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Penzoil-Quaker State Agree Clean up Clendenin Site – Cautionary tale Refinery to Terminal sales

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This topic contains 1 reply, has 1 voice, and was last updated by  Charles Randall 8 years, 11 months ago.

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  • #2004

    basil parmesan
    Participant


    W.Va – Penzoil-Quaker State Ink Agreement to Clean up Clendenin Site


    Posted Dec 20, 2011 / Updated Dec 27, 2011

    West Virginia has reached an agreement with an oil company to clean up an old refinery site in Kanawha County.

    The state Department of Environmental Protection and Pennzoil-Quaker State Co. have signed an agreement for the 44-acre site, which is located at 100 Reamer Road, Clendenin, according to a news release from the DEP.
    The site was home to the Elk Refining Co. from 1913 to 1982, the news release states. Starting in 1983, Hannah Lumber Co. operated a wood chipping facility on part of the site.Under the agreement, Pennzoil-Quaker State will address environmental conditions at the site, the news release states. The company and the department’s Office of Environmental Remediation have negotiated a Voluntary Remediation Agreement, which has provisions for finding human health and ecological risks at the site.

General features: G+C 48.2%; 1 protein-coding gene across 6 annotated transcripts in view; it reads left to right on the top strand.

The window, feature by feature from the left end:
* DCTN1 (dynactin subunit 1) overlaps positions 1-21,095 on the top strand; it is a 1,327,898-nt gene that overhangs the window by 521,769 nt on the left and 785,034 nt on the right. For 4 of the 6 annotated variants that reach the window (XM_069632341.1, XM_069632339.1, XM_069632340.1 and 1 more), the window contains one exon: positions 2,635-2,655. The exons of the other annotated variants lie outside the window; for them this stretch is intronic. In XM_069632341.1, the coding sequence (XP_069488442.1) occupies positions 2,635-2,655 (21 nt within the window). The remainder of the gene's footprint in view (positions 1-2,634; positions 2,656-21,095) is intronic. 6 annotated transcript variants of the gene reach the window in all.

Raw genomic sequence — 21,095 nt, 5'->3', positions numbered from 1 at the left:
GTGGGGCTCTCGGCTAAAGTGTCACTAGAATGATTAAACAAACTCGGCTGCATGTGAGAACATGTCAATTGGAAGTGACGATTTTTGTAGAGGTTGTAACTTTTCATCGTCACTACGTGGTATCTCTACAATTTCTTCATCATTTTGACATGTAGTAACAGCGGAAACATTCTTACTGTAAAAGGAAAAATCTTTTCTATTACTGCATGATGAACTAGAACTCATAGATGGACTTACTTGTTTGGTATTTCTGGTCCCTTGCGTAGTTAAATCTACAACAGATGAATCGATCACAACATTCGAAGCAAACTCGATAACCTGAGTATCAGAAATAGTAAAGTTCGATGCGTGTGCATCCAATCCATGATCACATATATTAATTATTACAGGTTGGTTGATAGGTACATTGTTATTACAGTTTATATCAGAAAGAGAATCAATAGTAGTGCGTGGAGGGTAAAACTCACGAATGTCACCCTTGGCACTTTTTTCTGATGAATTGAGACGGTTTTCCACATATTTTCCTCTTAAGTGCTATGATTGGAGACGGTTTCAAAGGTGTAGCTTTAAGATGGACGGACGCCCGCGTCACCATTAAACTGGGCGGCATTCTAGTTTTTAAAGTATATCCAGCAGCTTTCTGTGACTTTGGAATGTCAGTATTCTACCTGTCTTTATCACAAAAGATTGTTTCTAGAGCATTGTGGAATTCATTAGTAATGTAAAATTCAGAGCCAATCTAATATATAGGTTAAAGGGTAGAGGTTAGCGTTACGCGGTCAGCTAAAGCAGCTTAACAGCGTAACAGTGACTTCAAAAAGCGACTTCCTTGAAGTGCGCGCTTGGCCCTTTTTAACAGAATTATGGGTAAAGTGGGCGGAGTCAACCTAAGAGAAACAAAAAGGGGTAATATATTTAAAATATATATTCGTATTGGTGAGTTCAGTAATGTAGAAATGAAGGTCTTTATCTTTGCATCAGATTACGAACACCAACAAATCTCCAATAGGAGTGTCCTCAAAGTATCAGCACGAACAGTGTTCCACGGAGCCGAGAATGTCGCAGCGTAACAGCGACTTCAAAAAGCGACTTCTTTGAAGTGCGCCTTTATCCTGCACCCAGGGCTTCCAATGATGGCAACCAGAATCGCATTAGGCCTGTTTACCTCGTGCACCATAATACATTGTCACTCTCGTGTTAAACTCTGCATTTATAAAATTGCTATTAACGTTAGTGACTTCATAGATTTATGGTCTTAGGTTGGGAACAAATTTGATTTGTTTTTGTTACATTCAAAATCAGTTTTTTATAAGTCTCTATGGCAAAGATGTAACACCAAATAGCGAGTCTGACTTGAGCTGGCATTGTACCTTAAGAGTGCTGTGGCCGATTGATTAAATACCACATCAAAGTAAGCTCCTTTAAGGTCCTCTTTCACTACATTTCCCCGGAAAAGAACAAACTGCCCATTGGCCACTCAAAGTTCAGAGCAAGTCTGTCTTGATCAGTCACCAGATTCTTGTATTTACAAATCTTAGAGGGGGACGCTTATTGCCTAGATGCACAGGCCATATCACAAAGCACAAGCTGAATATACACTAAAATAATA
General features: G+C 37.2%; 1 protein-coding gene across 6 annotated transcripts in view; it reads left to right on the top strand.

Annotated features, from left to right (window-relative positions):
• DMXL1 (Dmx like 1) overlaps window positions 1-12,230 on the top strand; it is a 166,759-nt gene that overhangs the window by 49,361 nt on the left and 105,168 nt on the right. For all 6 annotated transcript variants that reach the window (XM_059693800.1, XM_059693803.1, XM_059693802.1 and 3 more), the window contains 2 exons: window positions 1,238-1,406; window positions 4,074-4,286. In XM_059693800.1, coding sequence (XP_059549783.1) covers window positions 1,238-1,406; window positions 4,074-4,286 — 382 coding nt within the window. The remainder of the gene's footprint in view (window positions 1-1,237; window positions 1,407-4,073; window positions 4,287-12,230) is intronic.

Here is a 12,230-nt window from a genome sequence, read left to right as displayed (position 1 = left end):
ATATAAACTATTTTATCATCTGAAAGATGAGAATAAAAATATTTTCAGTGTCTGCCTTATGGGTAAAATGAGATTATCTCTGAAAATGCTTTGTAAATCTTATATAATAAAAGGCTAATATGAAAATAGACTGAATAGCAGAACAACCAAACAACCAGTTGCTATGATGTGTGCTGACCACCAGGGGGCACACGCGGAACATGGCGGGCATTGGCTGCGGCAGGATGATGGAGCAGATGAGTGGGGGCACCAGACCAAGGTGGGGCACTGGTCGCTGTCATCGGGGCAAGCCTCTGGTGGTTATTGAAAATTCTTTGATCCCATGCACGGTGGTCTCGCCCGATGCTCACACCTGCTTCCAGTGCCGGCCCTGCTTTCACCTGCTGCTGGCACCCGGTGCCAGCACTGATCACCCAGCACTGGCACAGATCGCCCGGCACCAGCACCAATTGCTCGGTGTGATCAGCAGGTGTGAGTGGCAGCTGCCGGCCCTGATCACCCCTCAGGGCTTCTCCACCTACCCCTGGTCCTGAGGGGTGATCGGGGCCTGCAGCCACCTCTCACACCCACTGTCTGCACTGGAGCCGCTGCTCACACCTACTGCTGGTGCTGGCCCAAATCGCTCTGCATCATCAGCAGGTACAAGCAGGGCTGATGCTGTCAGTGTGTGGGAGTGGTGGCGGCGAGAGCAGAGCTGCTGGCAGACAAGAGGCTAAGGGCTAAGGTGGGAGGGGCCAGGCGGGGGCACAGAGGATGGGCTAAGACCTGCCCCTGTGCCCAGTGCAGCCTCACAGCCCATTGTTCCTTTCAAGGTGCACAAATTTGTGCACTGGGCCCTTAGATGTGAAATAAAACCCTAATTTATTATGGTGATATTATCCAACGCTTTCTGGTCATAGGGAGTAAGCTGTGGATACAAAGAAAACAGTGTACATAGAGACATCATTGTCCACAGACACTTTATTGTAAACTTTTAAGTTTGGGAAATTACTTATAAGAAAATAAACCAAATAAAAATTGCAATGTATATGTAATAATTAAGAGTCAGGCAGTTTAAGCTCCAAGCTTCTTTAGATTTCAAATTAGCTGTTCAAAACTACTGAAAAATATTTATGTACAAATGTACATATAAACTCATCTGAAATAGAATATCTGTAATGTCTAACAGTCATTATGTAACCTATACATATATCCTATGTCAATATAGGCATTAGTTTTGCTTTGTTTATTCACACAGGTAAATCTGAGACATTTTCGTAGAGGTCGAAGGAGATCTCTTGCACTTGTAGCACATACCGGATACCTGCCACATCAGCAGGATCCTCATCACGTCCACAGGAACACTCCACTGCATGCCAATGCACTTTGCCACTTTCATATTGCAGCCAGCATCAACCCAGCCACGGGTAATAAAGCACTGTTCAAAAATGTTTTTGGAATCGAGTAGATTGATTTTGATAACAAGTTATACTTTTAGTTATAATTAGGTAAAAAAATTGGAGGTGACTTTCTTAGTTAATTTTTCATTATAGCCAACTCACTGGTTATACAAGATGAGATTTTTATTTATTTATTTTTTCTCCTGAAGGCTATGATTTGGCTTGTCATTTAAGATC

The company and OER will work to develop a cleanup plan for the site, according to the news release.

  • #4789

    Charles Randall
    Participant

    Here is update on W. Va Clendenin site cleanup – Even though it was sold more that 20 years ago to Lumber Co for Wood Chipping site, responsibility cleanup followed the trail of Elk Refinery ownership for responsibility. When Penzoil (merger of Zapata Oil, South Penn & Midland Stetco Petroleum) was formed in 1960’s three of its early acquisitions were Wolf’s Head Oil, Elk Refining Co & Refining Company. As article indicates Elk Refinery was closed /sold off to Hannah Lumber in 1983.

    Normally converting a refinery to terminal is way to close the plant and not have to absorb the huge cleanup cost on top of the write-off of plant assets. But it is only temporary fix and if the company does not undertake the cleanup or have professional group like Koch Carbons do restoration – whenever an environmental issue is exposed the cost and fines follow the ownership trail back to Oil companies in that chain.

    And often the refinery clean up fines and cost are many times what they would have been at the time of closure/terminal conversion.
    So the East Coast, West Coast & Midcontinent US Refineries becoming terminals or closing would be wise to review examples like Elk Refining.
    Regards

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